A Rising Surge of Zealotards – pt. 2


Driving to the rally gave Mike and I time for psychological motivation. Our interest in attending these dramas is to witness the great human clash, the artform society unfolds at these events, whether gripped with emotion, or banality. Mike has been doing photography around the U.S. and abroad, won awards for his work and can’t stop this addiction of his. I get to witness his dance when he passes through crowds for that one certain moment to capture, some little…something, that goes by in a blink.

My preparation typically includes getting notebook and camera ready, pens and additional pens and usually medicating myself with something before leaving. As avid a fan as I am covering events like these, crowds put me on edge. I’ve attended too many horror show rock concerts throughout my life that got out of hand; I’ll never forget a particular nasty two day concert in Sedalia, Missouri, where the crowd baked in the sun and bad acid made it’s round through thousands attending. We both know how ugly crowds can get, and how quick it can go down, so part of that prep Mike and I have is to make sure and have our sixth sense set to read the mood of any situation. You don’t want some asshole, jacked up on emotion and Red Bull, running up and smashing your camera, or to be swept up into a mob fistfight-should one break out.

We closed in on a parking spot and walked a few blocks to the event. The rally was to start at ten and by the time we got there it had been going for about twenty minutes. I could see a group of close to a hundred, if I tallied all sides represented at the Capitol building. The closer we got, the more clear an audio blast from a cheap hand held microphone became. It was being fed through a small amplifier with a cracked speaker; the speaker blistered on about the evils of Sharia law. The speaker faced one political group that held ground on the sidewalk at the corner of Washington and Capitol Ave., supporters of Donald Trump, while behind him stood those who would oppose the Crimson King, standing in defiance on the front lawn of the Capitol building. The Trump camp had people carrying flags; an American flag, a yellow flag with the ‘Don’t Tread on Me’ snake and a couple flags with symbols I was unfamiliar with. The opposing crowd held no type flags or signs that were too memorable to me. Typical protesty things, but nothing gripping. They did harbor a few anti-protestors garbed in black, quasi-anarchist jackets and wearing scarfs to hide their faces, aiming for that Sandinista freedom fighter look. I went up and asked one of them the name of the group they represented (i.e. those in the black/scarfed outfits) and he became too evasive with an answer. He wasn’t going to commit to saying he was a part of any affiliated group that might wear black, blah blah. Mi hermano asked another black dressed face attendee and they said they just came dressed like this because it looked radical, or something equally as mundane. Mike gathered shots of the masked crowd but I became drawn to the group with folks wearing American flag bandanas over their head and decked out in military camo uniforms toting semi-automatic weapons. I wanted to find out about the two flags with unfamiliar icons on them. The icon was shaped like a triangle with lines leading into the middle from the points of the outside. One flag was white symbol on a blue back background and the other was blue symbol on a white background. I even asked Mike about it and he was unfamiliar with it as well.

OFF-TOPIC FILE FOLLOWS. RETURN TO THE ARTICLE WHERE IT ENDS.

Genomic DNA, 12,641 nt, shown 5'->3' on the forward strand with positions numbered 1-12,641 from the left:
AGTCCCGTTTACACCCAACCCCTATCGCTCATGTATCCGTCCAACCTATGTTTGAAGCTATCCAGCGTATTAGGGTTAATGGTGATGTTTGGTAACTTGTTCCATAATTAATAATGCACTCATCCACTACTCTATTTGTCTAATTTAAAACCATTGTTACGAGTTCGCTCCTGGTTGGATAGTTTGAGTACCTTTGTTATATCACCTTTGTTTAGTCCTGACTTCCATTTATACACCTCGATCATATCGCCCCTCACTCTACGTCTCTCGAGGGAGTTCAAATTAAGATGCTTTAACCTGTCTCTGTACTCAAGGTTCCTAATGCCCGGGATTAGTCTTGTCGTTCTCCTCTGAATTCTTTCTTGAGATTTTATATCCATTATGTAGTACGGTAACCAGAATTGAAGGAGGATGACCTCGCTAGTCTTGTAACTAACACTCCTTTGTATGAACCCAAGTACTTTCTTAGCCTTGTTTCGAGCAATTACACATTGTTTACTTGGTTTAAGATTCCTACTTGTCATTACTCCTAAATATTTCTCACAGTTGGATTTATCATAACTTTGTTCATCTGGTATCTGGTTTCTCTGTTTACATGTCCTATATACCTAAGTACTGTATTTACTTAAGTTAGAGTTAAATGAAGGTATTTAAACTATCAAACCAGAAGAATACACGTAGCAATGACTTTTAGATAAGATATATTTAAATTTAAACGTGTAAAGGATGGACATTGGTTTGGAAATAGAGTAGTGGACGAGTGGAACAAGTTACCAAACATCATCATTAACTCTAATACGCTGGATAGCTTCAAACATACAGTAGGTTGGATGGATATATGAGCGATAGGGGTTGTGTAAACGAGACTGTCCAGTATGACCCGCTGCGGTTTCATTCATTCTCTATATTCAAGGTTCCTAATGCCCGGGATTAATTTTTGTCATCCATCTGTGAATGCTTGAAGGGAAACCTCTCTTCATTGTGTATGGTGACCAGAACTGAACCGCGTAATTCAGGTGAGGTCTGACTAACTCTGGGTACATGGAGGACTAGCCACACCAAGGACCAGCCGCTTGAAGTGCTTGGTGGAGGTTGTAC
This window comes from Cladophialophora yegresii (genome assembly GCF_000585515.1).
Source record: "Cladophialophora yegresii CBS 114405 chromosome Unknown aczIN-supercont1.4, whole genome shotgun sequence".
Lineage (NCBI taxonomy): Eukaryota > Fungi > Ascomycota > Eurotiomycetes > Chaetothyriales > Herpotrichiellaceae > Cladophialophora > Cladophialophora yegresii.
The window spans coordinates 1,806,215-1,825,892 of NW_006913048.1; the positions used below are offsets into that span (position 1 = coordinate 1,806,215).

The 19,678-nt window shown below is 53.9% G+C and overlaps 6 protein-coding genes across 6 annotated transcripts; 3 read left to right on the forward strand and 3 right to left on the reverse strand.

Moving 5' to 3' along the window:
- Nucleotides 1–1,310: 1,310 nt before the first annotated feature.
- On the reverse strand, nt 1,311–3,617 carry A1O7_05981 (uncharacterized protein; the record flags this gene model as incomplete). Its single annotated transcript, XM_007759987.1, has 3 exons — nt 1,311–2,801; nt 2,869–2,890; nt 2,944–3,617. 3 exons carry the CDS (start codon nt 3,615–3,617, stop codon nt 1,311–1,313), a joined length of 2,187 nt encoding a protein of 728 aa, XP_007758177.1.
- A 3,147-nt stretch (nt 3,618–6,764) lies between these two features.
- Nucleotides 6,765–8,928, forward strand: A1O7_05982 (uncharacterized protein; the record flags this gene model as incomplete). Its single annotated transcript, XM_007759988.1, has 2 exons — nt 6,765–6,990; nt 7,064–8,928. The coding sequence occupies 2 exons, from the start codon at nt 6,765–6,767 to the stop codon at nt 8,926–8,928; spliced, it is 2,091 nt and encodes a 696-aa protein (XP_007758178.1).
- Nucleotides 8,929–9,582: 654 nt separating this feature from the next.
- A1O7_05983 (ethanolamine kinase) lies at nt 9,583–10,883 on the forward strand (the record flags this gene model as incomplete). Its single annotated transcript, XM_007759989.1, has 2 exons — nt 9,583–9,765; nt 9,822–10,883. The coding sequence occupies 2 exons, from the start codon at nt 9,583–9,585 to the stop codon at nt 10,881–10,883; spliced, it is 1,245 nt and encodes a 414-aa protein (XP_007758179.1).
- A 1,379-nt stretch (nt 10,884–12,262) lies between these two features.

“Why don’t you go over and ask them?” he suggested, and I did.
I went to the closest foreign symbol flag holder, a young man dressed like a potential Aryn Nation type or White Supremacist; black short sleeved shirt, Levis, shit stomping boots and a pair of dark shades. His hair was blonde and cropped short, his skin was pretty alabaster and I bet if those glasses came off, his eyes would be blue. Now, stereotyping is one thing and I don’t like to judge a book by it’s cover, but some times, a stereotype look on an individual helps prepare you for a situation. This guy definitely looked like the perfect male model for a White racist organization. I wanted to give him an opportunity to speak, regardless of how extreme he or his affiliated group might be. There were enough dicks there that morning trying to start fights, that wasn’t my purpose. I came to be educated.

I walked up, smiling, and asked about the symbol on his flag and who it represented. His stoic face turned to me and grinned. That grin was cold, hard steel…made me think the eyes behind those glasses might not be blue; maybe they were ebony black, like the eyes of a Great White shark.
“We’re the Dragons” he said.


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